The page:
Retention of Title clauses in Supply Contracts (including Conditions of Sale) serve the useful purpose that if a customer fails to pay, particularly in case of insolvency, the supplier can get his goods back, provided the contract makes it clear that title is not to pass until payment is made and the other requirements for an effective Retention of Title clause are in place.
But what if the customer is solvent, has a claim against the supplier and has on-sold the goods? Obviously, it might be possible for the supplier to counterclaim, but at the risk that progress of the overall action would lie in the control of the customer.
In principle, section 49 of UK’s Sale of Goods Act 1979 (the relevant sub-sections of the Manx 1983 Act are the same) would seem to provide an attractive solution by enabling the supplier to take proceedings independently for the price of the goods. The difficulty is that this remedy is available only if title in the goods has passed to the customer (or where title is to pass on a particular date irrespective of delivery).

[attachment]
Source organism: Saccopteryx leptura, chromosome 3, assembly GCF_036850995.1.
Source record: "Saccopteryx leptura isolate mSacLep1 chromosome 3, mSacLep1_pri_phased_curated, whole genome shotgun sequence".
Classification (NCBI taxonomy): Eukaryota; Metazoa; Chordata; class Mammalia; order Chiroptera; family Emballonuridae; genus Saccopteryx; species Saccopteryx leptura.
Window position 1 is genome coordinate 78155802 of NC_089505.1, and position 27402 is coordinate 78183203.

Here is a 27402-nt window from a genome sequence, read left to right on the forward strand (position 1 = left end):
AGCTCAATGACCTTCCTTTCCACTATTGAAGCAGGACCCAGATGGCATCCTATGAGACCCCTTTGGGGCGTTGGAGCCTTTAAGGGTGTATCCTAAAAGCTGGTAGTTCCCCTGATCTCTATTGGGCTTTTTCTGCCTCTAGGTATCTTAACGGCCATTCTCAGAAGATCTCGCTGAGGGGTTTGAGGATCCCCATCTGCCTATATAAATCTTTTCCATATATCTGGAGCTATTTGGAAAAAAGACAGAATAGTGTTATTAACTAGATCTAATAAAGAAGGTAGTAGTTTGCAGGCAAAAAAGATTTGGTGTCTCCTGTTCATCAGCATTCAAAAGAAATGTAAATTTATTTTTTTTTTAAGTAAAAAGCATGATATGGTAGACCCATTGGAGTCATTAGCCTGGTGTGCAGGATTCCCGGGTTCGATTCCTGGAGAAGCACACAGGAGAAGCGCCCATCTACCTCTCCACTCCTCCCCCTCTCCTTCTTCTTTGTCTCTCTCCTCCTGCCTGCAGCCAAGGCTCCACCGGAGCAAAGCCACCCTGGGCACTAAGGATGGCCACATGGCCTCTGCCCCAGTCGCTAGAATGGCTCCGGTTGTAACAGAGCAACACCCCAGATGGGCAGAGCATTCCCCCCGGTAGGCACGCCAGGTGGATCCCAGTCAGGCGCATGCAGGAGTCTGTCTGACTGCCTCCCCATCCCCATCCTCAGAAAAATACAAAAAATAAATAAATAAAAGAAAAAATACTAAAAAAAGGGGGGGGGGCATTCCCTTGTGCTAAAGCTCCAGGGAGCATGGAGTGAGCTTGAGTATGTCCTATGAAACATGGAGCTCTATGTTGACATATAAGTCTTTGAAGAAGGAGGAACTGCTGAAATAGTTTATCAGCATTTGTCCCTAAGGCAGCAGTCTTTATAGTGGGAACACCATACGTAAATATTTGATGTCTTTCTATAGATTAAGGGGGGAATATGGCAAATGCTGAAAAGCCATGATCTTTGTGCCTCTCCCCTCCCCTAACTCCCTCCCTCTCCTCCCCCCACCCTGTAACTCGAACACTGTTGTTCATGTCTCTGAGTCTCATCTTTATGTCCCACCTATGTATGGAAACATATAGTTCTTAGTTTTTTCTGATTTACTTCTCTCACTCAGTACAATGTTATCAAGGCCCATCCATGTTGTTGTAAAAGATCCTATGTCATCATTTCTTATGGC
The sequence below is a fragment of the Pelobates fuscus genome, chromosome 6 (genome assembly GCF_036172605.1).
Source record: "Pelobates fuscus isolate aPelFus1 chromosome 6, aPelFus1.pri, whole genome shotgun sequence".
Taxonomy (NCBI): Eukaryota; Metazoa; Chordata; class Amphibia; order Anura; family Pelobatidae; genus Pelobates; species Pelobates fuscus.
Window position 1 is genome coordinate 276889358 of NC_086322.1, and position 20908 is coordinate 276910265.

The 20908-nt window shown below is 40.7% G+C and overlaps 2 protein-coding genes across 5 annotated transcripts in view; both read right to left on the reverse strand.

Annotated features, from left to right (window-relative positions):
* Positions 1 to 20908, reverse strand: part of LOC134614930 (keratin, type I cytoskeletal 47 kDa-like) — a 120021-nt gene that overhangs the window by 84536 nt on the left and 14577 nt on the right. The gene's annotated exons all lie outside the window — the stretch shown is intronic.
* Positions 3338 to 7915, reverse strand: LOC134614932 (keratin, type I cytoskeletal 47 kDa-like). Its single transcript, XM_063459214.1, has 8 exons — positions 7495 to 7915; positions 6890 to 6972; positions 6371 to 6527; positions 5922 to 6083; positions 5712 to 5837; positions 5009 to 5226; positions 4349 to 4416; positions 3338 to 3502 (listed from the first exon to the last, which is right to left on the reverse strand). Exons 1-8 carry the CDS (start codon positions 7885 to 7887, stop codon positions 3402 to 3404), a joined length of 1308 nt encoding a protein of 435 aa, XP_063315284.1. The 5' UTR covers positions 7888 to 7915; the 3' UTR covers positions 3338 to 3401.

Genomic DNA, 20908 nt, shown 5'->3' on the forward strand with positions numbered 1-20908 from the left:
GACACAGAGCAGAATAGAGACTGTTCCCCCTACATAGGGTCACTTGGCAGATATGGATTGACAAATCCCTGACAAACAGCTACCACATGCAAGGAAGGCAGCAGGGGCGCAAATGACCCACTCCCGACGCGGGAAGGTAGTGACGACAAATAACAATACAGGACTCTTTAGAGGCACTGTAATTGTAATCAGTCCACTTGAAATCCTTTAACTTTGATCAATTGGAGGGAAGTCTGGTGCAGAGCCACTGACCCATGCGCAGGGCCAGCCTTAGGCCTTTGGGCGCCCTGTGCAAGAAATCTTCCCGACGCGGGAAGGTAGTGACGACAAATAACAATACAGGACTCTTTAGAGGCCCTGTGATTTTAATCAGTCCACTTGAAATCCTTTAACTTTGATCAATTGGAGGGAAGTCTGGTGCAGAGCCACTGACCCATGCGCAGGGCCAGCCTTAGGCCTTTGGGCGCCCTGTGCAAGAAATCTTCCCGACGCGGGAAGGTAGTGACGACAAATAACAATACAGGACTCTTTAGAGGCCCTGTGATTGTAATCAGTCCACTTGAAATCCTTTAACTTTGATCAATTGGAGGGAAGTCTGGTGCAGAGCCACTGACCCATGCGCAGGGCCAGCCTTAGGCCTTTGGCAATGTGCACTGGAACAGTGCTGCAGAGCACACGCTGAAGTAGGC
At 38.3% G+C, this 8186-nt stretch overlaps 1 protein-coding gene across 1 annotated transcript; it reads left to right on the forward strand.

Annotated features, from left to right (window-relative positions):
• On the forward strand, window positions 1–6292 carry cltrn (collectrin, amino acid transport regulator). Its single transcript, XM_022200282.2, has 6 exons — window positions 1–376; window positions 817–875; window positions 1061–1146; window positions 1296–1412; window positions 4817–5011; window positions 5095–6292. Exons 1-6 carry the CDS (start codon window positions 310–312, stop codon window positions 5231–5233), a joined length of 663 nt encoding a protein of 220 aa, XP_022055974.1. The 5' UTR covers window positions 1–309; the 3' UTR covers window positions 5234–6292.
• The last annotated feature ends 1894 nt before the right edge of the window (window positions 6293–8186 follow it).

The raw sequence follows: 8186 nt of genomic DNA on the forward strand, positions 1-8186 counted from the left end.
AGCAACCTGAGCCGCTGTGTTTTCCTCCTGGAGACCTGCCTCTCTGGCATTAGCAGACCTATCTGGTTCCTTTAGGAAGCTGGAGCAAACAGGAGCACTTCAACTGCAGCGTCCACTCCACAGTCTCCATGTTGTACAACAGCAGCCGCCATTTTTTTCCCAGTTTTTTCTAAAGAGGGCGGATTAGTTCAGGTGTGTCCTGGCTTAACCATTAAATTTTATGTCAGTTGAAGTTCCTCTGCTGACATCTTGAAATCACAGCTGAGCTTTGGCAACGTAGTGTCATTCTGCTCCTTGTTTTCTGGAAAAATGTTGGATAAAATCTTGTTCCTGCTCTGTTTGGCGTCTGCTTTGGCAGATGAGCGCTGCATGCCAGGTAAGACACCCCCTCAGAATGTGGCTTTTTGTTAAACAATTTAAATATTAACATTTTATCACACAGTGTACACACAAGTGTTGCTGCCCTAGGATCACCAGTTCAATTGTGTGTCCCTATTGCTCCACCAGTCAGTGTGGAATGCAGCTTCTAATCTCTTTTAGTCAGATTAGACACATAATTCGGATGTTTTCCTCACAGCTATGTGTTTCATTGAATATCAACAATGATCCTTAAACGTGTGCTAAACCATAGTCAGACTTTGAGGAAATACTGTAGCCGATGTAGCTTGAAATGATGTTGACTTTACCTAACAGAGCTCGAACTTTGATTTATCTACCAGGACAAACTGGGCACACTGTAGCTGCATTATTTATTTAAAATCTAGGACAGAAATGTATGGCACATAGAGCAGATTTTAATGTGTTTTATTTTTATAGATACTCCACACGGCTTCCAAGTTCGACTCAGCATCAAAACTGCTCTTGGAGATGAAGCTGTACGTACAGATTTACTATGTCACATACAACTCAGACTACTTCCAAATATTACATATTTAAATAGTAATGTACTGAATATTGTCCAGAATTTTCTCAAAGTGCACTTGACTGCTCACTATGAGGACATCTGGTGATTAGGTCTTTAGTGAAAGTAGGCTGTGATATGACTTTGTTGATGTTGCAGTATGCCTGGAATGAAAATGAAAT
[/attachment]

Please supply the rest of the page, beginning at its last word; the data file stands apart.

It is the next question which was the subject of an appeal in Caterpillar (NI) Ltd v John Holt & Co (Liverpool) Ltd (2013). If the customer in possession of goods under a Retention of Title clause resells them, at the moment the resale takes place does the customer have title in the goods so as to transfer the same to his purchaser? The answer in the High Court was “Yes” but the Court of Appeal disagreed by a majority of 2:1, with the result that the claimant’s action to recover the price of the goods failed.
Read the full article here: Sale of Goods and Retention of Title – the Downside